Yesterday afternoon the University of Pittsburgh School of Medicine made a new discovery in the fight against the COVID-19 virus with a possible vaccination they hope can be rolled out sometime this year.
Researchers said the vaccine could be rolled out quickly enough to, “significantly impact the spread of the disease.” When researchers tested the vaccine on mice, it produced enough antibodies to successfully counteract with the virus. The vaccine is a square patch small enough to sit on your fingertip. Even though the vaccine was not studied on the mice for a long period of time, it was able to deliver enough antibodies to fight off the coronavirus within two weeks.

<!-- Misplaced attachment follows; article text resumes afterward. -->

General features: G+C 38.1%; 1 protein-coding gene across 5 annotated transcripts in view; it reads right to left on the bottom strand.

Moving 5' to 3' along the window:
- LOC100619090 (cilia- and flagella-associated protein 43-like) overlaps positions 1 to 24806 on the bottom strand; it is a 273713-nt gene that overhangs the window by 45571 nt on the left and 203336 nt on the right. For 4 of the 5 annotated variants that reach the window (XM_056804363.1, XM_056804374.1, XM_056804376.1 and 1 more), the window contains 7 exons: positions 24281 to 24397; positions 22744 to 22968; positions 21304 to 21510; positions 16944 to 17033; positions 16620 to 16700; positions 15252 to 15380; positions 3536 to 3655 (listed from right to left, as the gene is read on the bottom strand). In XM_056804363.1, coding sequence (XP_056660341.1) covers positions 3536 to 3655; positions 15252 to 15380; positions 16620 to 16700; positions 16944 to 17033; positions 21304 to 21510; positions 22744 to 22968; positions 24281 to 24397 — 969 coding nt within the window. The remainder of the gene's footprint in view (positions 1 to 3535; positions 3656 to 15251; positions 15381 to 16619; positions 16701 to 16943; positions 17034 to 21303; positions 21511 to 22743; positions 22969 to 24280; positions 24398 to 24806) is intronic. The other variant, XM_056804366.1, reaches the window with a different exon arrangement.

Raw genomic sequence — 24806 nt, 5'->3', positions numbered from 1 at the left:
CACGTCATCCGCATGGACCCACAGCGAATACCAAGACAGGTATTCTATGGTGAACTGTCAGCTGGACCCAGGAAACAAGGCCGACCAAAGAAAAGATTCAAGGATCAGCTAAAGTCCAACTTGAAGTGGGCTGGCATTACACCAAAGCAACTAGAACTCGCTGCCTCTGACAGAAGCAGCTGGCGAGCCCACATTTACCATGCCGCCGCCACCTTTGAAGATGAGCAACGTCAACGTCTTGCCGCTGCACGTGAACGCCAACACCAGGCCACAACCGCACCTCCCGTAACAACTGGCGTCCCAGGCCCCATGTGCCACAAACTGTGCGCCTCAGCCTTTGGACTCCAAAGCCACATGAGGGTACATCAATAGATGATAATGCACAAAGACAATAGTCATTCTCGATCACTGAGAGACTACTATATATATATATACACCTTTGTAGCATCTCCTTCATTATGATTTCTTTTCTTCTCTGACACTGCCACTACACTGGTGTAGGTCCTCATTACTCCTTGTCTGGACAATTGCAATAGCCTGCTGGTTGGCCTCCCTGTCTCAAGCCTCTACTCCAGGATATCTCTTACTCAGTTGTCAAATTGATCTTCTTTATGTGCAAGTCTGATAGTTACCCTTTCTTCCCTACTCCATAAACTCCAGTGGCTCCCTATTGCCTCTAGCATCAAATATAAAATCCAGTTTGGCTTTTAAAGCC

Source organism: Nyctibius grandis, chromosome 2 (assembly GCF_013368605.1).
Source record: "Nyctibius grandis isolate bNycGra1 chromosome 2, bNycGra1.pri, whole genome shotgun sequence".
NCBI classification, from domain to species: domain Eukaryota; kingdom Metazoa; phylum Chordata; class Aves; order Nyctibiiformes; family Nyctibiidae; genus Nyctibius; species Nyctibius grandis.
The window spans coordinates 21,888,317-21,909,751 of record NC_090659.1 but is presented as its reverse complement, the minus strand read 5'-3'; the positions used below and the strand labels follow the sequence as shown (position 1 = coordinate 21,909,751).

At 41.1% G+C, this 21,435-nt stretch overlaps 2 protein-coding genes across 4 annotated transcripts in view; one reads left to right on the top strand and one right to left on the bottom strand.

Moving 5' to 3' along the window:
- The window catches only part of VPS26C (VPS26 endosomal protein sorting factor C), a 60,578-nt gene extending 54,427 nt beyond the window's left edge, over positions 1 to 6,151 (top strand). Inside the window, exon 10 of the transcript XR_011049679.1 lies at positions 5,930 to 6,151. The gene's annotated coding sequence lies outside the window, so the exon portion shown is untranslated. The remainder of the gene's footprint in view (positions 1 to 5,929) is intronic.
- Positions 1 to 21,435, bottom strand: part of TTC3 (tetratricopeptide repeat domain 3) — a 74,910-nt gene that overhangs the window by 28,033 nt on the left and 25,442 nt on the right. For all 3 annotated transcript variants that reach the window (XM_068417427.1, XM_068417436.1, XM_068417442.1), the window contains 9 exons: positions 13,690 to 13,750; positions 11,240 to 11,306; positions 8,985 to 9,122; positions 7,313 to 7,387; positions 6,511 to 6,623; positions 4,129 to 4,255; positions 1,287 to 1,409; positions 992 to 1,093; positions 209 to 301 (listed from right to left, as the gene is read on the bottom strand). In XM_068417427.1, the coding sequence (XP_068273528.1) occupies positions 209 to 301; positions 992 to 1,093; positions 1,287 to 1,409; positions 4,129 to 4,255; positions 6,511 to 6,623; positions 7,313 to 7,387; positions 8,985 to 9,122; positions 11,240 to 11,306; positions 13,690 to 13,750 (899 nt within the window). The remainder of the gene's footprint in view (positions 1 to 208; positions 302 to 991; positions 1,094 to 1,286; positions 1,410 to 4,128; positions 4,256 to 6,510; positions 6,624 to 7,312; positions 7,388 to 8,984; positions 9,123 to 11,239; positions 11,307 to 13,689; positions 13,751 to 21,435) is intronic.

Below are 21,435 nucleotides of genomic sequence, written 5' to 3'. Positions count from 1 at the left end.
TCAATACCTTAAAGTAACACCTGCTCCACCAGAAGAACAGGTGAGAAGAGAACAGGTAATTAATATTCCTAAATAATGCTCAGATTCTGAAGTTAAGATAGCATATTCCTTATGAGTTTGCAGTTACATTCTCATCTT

Scientists were able to act fast because they had already completed research from similar types coronaviruses: SARS and MERS. “These two viruses, which are closely related to SAR CoV-2, teach us that a particular protein, called a spike protein, is important for inducing immunity against the virus,” said Andrea Gambotto, M.D. associate professor of surgery at the Pitt School of Medicine.
With the success that has come from this vaccine so far, Pitt is now applying for an investigational new drug approval from the US Food and Drug Administration with hopes that they can start human clinical trials within the next few months.
The vaccination findings are part of the first peer-reviewed study that describe potential for vaccine. Human testing usually requires a year, said Dr. Louis Falo, professor and chair of dermatology at Pitt’s School of Medicine. Along with UPMC, they are working with federal agencies to expedite the process.